What if my gift isn’t used wisely?

Many times when people consider giving, one of their biggest fears is that their money won’t be used wisely, whether it’s given to a homeless person, a struggling neighbor, or even to their local church. Since this is a common struggle, and at times, a legitimate concern, it’s an important issue to address.

What is God asking me to do?

First and foremost, we should always be asking where God is calling us to give. Be sensitive to those “God nudges” that ask you to notice someone, to give. An older gentleman, one of the most generous people I know, said that when he’s in a position for spontaneous generosity, he’s found he needs to obey those God nudges within 10 seconds, otherwise his more logical brain will talk himself out of it. Of course, this doesn’t mean to give to everything that pulls your emotional strings—instead, it’s about very intentionally and carefully listening for God’s voice. 

And God isn’t always asking you to give money. Sometimes it would be more helpful to give in another way—take someone out to coffee (time), babysit their kids (service), help them set up a budget (talent), repair electrical wiring (skills), lend them your car (resources), introduce them to a friend whose company is hiring (influence), etc.

What if the recipient doesn’t use my gift wisely?

Again, it goes back to listening to God’s voice. If God placed that person on your heart, He has a reason for your gift and you can trust Him with it. After all, we must first remember God’s grace toward us—an undeserved gift. God gave us His Son knowing that we did not deserve it and would so many times not use His gift well. And yet, He gave anyway.

Also, the gift you’re thinking about making is God’s money or God’s resource in the first place. Since God owns it all, your credit cards belong to Him. He’s just given us some of His credit cards to manage for a little while. So, if God asks us to use His credit card to love on one of His people, God will take care of the results.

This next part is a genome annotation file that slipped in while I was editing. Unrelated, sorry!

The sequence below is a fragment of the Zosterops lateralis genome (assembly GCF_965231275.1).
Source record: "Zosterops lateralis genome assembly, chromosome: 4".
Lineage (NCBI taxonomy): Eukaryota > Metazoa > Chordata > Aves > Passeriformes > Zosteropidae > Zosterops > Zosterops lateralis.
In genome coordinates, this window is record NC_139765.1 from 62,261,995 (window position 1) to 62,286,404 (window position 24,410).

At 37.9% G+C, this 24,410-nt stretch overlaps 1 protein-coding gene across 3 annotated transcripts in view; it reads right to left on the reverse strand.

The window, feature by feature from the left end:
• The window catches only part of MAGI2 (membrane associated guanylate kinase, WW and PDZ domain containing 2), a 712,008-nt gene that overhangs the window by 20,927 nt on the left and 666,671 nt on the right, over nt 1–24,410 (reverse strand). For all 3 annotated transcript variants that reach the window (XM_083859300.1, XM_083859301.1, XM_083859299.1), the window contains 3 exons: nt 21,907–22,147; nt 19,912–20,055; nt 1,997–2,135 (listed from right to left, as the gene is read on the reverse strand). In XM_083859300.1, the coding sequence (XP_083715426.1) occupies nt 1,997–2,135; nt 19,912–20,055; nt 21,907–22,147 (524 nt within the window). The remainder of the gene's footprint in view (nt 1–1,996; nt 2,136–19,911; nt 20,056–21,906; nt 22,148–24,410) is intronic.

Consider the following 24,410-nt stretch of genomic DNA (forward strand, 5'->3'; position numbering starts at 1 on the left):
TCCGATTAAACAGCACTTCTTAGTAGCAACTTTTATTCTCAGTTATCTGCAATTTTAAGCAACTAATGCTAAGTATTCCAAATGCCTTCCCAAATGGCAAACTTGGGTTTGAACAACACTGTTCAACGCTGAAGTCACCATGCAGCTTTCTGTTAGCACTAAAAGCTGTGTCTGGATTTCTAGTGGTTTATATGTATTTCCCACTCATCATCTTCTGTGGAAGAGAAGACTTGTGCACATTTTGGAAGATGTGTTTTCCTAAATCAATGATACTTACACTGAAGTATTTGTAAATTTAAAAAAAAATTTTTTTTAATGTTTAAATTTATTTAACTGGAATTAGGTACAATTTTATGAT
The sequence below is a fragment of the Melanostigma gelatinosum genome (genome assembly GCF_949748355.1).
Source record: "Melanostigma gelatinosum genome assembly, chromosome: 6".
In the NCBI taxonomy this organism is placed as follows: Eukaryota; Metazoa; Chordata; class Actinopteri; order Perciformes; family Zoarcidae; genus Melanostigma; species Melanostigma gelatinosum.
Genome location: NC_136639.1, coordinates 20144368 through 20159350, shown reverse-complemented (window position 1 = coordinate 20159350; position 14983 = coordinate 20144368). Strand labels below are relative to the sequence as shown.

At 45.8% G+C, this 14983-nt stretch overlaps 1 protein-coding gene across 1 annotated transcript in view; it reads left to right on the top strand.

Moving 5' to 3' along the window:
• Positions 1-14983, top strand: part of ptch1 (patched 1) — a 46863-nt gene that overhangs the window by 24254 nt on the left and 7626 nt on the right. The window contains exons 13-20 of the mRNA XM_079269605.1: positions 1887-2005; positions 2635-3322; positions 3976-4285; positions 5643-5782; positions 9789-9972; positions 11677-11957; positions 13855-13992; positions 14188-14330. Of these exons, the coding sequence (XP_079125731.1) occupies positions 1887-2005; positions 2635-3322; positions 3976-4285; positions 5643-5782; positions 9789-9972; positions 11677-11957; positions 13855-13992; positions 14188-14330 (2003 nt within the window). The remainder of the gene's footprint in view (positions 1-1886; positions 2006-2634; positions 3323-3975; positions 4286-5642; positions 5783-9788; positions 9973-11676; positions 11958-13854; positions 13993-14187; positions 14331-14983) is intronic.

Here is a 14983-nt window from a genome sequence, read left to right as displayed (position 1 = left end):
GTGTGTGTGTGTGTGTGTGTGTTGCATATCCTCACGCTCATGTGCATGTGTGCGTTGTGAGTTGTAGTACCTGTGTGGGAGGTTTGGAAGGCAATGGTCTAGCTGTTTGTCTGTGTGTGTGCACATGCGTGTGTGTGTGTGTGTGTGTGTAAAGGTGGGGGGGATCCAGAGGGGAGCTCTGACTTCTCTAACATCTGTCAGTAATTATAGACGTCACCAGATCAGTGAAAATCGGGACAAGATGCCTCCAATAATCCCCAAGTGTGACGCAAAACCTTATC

God sees the whole picture and has a purpose for your gift, even if it appears the recipient did not use the gift well. Maybe the act of giving is for your own heart, for someone else watching, or for the recipient later on down the road. I read a story recently about a woman who didn’t have money for a bus pass, so a gentleman gave her twenty dollars. At the time, she was a raging alcoholic, so she spent the money and got drunk. However, the memory of the gift always stayed with her, and eventually was one of the reasons she is now sober and tries to serve others.

But what about being a good steward? 

There definitely is a balance. God calls us to be good stewards and to use the resources He has given us wisely. Many generous givers will tell you they have developed giving guidelines or have specific types of ministries they believe they are called to support. They typically use the majority of their resources like a spear—to specifically and strategically support a few ministries and causes God has laid on their hearts. Good stewardship does call us to thoughtfully give of our resources.

However, most generous givers will also tell you about the importance of spontaneous or undedicated giving. Spontaneous giving is spur-of-the-moment giving, like when your waitress mentions she’s expecting a baby and her husband just got laid off. Undedicated giving is when you give to your church or a ministry and don’t place any restrictions on where the gift should go.

These two types of giving are what Pastor Rick Warren calls the “good for your heart” giving.  As you listen to God, you’ll find that these kinds of giving are just as important because they help your heart let go of control as you experience the joy of generosity.

In all, generosity is not a set formula. It’s not giving your 10% and assuming God is now pleased with you. It’s not about giving in a certain way or to certain people at the right times. It is a journey and it is about listening to God’s voice along the way.

For more stories on how real people have dealt with these issues on their generosity journeys, purchase “The Generosity Bet” today.

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